Attorneys Russ Herman, court-appointed liaison counsel, and Arnold Levin, court-appointed lead counsel, in the Chinese drywall federal litigation, MDL 2047, are gratified the presiding federal judge, the Honorable Judge Eldon E. Fallon, has issued an order approving five class-action settlements with manufacturers, builders, suppliers and installers of Chinese drywall and their various insurers.
These settlements are estimated to be in excess of $1 billion, though the total value of which will depend primarily on the actual costs of remediation, the funding for which is uncapped. The settlements will benefit more than 10,000 property owners whose homes and properties have been damaged by defective Chinese drywall. These settlements were achieved after several years of settlement discussions and court-ordered conferences and are based on the precedents set by the 2010 Hernandez case and Knauf Pilot Program initiated in the fall of 2010, which were previously approved by Judge Fallon.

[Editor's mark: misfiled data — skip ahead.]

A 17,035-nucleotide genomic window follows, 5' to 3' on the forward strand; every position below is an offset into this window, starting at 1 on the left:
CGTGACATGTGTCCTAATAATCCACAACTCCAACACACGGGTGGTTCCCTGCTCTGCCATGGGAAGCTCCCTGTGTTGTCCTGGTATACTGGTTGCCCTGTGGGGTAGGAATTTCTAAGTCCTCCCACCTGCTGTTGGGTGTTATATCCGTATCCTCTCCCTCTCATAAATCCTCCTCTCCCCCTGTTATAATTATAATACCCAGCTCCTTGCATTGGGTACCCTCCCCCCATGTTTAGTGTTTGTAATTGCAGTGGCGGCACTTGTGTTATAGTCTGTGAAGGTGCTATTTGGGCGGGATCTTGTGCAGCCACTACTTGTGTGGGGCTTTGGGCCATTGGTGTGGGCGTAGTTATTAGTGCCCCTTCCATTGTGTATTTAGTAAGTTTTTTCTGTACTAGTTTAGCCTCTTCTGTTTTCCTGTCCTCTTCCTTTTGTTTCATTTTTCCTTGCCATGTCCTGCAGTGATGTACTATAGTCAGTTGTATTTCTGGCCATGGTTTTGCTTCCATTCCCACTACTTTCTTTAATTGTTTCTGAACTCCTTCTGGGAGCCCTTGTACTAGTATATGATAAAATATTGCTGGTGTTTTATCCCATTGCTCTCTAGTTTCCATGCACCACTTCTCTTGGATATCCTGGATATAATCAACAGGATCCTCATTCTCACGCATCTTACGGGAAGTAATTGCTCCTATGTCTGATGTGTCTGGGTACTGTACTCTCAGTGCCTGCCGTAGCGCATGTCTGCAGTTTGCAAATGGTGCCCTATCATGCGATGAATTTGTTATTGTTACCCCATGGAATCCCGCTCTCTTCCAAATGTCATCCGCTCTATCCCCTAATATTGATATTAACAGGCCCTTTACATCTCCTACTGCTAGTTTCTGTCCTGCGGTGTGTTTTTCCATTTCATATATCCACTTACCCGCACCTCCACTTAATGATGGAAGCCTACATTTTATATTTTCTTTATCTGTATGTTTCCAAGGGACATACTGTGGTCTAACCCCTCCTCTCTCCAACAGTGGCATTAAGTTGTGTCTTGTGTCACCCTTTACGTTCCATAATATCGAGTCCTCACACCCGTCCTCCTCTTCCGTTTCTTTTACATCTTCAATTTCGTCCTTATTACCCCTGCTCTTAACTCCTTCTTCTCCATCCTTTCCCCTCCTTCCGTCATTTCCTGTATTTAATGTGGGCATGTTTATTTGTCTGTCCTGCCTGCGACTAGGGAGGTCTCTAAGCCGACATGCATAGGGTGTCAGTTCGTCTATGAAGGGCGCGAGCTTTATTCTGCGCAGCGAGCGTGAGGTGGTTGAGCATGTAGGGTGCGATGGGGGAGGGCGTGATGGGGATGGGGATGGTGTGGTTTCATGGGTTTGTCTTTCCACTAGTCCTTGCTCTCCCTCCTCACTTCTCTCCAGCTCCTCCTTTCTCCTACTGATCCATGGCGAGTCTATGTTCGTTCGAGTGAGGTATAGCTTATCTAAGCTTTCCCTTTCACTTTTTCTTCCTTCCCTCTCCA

A fairness hearing on this settlement took place Nov. 13, 2012. The court’s order certified the Interior/Exterior Building Supply, LP, settlement; the Banner settlement; the L&W Supply Corp. settlement; the Knauf settlement; and the Global participating builders, suppliers and installers settlement.
The balance of the case will continue as the Federal Fifth Circuit Court of Appeals determines whether another Chinese manufacturer and supplier of defective drywall, Taishan Entities (including Taishan Gypsum Co. Ltd. and Taian Taishan Plasterboard Co. Ltd.), which is owned and operated by the People’s Republic of China, may also be held liable for damage to an additional 4,000 to 5,000 properties in the future.
Levin said he is “thrilled that the court has issued an order and is hopeful that homeowners will now be able to get their homes remediated and put their lives back together.”
It is estimated between 12,000 and 20,000 homes and businesses have been built using the defective drywall between 2005 and 2008, primarily in Alabama, Florida, Louisiana, Mississippi, Texas and Virginia. The defective drywall has been associated with unpleasant and potentially harmful odors and fumes that corrode metals, including air-conditioning units, fixtures and other appliances.